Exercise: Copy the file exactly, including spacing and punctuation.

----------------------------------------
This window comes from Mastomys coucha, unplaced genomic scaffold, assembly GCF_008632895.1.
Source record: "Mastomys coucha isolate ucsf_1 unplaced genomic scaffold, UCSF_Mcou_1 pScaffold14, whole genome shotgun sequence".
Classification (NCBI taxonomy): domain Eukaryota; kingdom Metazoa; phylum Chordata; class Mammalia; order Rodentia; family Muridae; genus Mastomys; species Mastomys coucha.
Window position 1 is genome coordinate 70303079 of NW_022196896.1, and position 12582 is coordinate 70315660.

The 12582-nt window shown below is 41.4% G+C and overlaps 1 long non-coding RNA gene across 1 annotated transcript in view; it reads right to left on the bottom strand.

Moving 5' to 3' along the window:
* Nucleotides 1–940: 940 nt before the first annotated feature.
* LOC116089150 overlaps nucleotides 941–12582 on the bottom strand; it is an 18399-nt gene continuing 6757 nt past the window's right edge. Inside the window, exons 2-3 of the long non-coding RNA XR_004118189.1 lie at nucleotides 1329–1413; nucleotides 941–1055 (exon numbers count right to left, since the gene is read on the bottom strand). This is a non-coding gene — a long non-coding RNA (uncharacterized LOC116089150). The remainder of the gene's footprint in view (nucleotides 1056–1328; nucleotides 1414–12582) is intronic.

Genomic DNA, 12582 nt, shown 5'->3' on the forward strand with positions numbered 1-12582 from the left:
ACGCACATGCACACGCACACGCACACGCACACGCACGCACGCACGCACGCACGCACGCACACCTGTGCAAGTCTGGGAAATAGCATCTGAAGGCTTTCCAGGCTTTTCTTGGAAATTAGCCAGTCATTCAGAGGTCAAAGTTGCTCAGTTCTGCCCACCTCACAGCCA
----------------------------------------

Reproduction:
This window comes from Mastomys coucha, unplaced genomic scaffold, assembly GCF_008632895.1.
Source record: "Mastomys coucha isolate ucsf_1 unplaced genomic scaffold, UCSF_Mcou_1 pScaffold14, whole genome shotgun sequence".
Classification (NCBI taxonomy): domain Eukaryota; kingdom Metazoa; phylum Chordata; class Mammalia; order Rodentia; family Muridae; genus Mastomys; species Mastomys coucha.
Window position 1 is genome coordinate 70303079 of NW_022196896.1, and position 12582 is coordinate 70315660.

The 12582-nt window shown below is 41.4% G+C and overlaps 1 long non-coding RNA gene across 1 annotated transcript in view; it reads right to left on the bottom strand.

Moving 5' to 3' along the window:
* Nucleotides 1–940: 940 nt before the first annotated feature.
* LOC116089150 overlaps nucleotides 941–12582 on the bottom strand; it is an 18399-nt gene continuing 6757 nt past the window's right edge. Inside the window, exons 2-3 of the long non-coding RNA XR_004118189.1 lie at nucleotides 1329–1413; nucleotides 941–1055 (exon numbers count right to left, since the gene is read on the bottom strand). This is a non-coding gene — a long non-coding RNA (uncharacterized LOC116089150). The remainder of the gene's footprint in view (nucleotides 1056–1328; nucleotides 1414–12582) is intronic.

Genomic DNA, 12582 nt, shown 5'->3' on the forward strand with positions numbered 1-12582 from the left:
ACGCACATGCACACGCACACGCACACGCACACGCACGCACGCACGCACGCACGCACGCACACCTGTGCAAGTCTGGGAAATAGCATCTGAAGGCTTTCCAGGCTTTTCTTGGAAATTAGCCAGTCATTCAGAGGTCAAAGTTGCTCAGTTCTGCCCACCTCACAGCCA